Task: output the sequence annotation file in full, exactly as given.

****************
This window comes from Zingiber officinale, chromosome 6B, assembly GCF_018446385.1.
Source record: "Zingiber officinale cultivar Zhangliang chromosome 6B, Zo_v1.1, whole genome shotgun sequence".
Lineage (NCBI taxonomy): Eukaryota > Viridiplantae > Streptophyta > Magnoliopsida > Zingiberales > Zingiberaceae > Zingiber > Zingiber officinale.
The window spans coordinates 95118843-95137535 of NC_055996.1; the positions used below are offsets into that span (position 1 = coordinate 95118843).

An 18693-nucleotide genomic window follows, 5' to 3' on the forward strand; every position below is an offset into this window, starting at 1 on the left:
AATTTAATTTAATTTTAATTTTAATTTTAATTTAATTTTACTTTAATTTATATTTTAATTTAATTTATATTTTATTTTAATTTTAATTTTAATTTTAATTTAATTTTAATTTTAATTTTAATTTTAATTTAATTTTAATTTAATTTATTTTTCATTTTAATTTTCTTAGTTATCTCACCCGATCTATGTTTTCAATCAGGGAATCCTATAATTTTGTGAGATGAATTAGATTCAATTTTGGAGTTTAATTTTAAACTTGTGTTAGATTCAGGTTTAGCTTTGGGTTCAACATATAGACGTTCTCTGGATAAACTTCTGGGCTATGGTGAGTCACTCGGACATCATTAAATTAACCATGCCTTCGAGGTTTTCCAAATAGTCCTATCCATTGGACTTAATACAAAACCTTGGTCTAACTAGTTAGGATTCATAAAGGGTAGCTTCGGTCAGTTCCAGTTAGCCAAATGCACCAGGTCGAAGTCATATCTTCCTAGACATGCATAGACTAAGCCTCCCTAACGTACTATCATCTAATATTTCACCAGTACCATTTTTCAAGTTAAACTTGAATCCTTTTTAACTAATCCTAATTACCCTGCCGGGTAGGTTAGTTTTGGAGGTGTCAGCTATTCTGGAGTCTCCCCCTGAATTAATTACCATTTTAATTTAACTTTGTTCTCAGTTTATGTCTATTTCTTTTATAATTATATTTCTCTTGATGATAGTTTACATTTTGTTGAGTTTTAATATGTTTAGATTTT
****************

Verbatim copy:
This window comes from Zingiber officinale, chromosome 6B, assembly GCF_018446385.1.
Source record: "Zingiber officinale cultivar Zhangliang chromosome 6B, Zo_v1.1, whole genome shotgun sequence".
Lineage (NCBI taxonomy): Eukaryota > Viridiplantae > Streptophyta > Magnoliopsida > Zingiberales > Zingiberaceae > Zingiber > Zingiber officinale.
The window spans coordinates 95118843-95137535 of NC_055996.1; the positions used below are offsets into that span (position 1 = coordinate 95118843).

An 18693-nucleotide genomic window follows, 5' to 3' on the forward strand; every position below is an offset into this window, starting at 1 on the left:
AATTTAATTTAATTTTAATTTTAATTTTAATTTAATTTTACTTTAATTTATATTTTAATTTAATTTATATTTTATTTTAATTTTAATTTTAATTTTAATTTAATTTTAATTTTAATTTTAATTTTAATTTAATTTTAATTTAATTTATTTTTCATTTTAATTTTCTTAGTTATCTCACCCGATCTATGTTTTCAATCAGGGAATCCTATAATTTTGTGAGATGAATTAGATTCAATTTTGGAGTTTAATTTTAAACTTGTGTTAGATTCAGGTTTAGCTTTGGGTTCAACATATAGACGTTCTCTGGATAAACTTCTGGGCTATGGTGAGTCACTCGGACATCATTAAATTAACCATGCCTTCGAGGTTTTCCAAATAGTCCTATCCATTGGACTTAATACAAAACCTTGGTCTAACTAGTTAGGATTCATAAAGGGTAGCTTCGGTCAGTTCCAGTTAGCCAAATGCACCAGGTCGAAGTCATATCTTCCTAGACATGCATAGACTAAGCCTCCCTAACGTACTATCATCTAATATTTCACCAGTACCATTTTTCAAGTTAAACTTGAATCCTTTTTAACTAATCCTAATTACCCTGCCGGGTAGGTTAGTTTTGGAGGTGTCAGCTATTCTGGAGTCTCCCCCTGAATTAATTACCATTTTAATTTAACTTTGTTCTCAGTTTATGTCTATTTCTTTTATAATTATATTTCTCTTGATGATAGTTTACATTTTGTTGAGTTTTAATATGTTTAGATTTT